This unique meeting allowed us to witness what can happen when people with good intentions come together to discuss problems and solutions with sincerity. I am not aware if such a live televised meeting between a CM and agitators has ever happened in India. No pre-scripted questions, no fawning sycophants, just genuine moner kotha, where a leader took and answered questions herself. Free exchange of perspectives between sides such as the Poet Laureate dreamt of years ago: “… dibey aar nibey, milabey milibey, jaabe na firey, ei Bharater mahamanober sagorotirey”. This meeting shall remain a landmark in the history of governance in India for illustrating in action the philosophy of government by discussion as a corecornerstone of democracy. We hope to see tangible outcomes in due course.
However, we must remember that this is only a start. The way in which the movement rapidly spread across India like wildfire shows this is a national problem, and not one unique to Bengal. Incidents of assault and resultant movements have taken place in multiple states over the last few years. Stern steps are required. Uncompromising laws must be legislated and implemented. The public must be educated that it is not acceptable to resort to physical violence or verbal threats to doctors on duty.Under any circumstances.
Moreover, long-term solutions can only be developed once the fundamental causes of patient uproar are addressed. Immediate redressal services need to be established to assuage patient dissatisfaction. Hospitals need to establish risk registers in every department and high-risk ward. Medical and administrative staff must be educated about trigger events. The importance of filing timely incident reports must be established. Most importantly, regular audits must be conducted to review progress on a weekly or monthly basis.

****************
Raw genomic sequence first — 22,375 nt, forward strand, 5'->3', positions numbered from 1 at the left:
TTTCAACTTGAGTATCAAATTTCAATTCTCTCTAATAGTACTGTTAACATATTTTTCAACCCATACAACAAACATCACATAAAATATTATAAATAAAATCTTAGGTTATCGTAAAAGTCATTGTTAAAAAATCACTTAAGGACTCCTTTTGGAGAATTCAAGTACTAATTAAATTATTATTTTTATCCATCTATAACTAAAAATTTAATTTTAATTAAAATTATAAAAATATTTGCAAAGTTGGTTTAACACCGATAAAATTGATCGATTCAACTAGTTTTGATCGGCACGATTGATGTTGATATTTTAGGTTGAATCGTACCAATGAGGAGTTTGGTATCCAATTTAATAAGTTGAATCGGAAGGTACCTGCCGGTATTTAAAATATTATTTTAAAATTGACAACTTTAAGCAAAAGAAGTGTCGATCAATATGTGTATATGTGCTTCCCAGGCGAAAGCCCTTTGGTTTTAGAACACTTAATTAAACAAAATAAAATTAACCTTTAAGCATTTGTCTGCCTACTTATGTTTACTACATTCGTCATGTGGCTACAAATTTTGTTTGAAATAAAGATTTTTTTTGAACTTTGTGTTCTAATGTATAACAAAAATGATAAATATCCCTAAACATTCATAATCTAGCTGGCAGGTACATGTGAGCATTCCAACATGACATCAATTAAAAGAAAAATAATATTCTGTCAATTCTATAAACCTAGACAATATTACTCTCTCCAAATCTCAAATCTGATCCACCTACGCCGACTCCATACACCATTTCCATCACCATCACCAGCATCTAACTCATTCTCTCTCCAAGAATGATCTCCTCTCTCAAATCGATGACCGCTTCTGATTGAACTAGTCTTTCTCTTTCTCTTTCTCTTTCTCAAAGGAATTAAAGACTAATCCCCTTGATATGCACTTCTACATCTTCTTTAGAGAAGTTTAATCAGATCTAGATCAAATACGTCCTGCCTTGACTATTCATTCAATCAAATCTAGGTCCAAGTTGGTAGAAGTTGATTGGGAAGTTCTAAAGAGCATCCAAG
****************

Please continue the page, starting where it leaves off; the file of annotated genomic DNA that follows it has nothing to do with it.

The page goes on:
Finally, a humane professional environment must be established for on-duty doctors. Optimum people skills and behavioural finesse cannot always be expected from inhumanly exhausted bodies and minds at the end of 54-hour shifts under trying conditions. More seats must be created in medical education. Intelligently designed service rota, availability of medicines, and appropriate infrastructure would go a long way to prevent such incidents in the future.
These are difficult challenges in a manpower and financial resource-constrained sectors like ours with less than 2% of GDP allocated. Compare this with the UK, where nearly 10% of GDP is spent on health and no junior doctor is required to work over 45 hours per week. The chief minister explained that state budgetary allocation to health has increased from Rs 600 crore in 2011 to Rs 9,600 crores in 2019, a 16-fold increase in eight years! We can only hope that the Union government also rises to the challenge with a larger allocation to this crucial sector.
At the end, it seems fitting that the voice of protest roared first in Bengal, the land of revolution. Yet, the suffering of lakhs did not go unnoticed. By the time India shut down on June 17, Bengal once again showed the way forward, led by those who protested, and those who listened. Their message to the people they took an oath to serve was clear- “We heard your voice too.”
The author is a consultant IVF specialist, university gold medalist in ob-gyn, and former Felix Scholar at University of Oxford.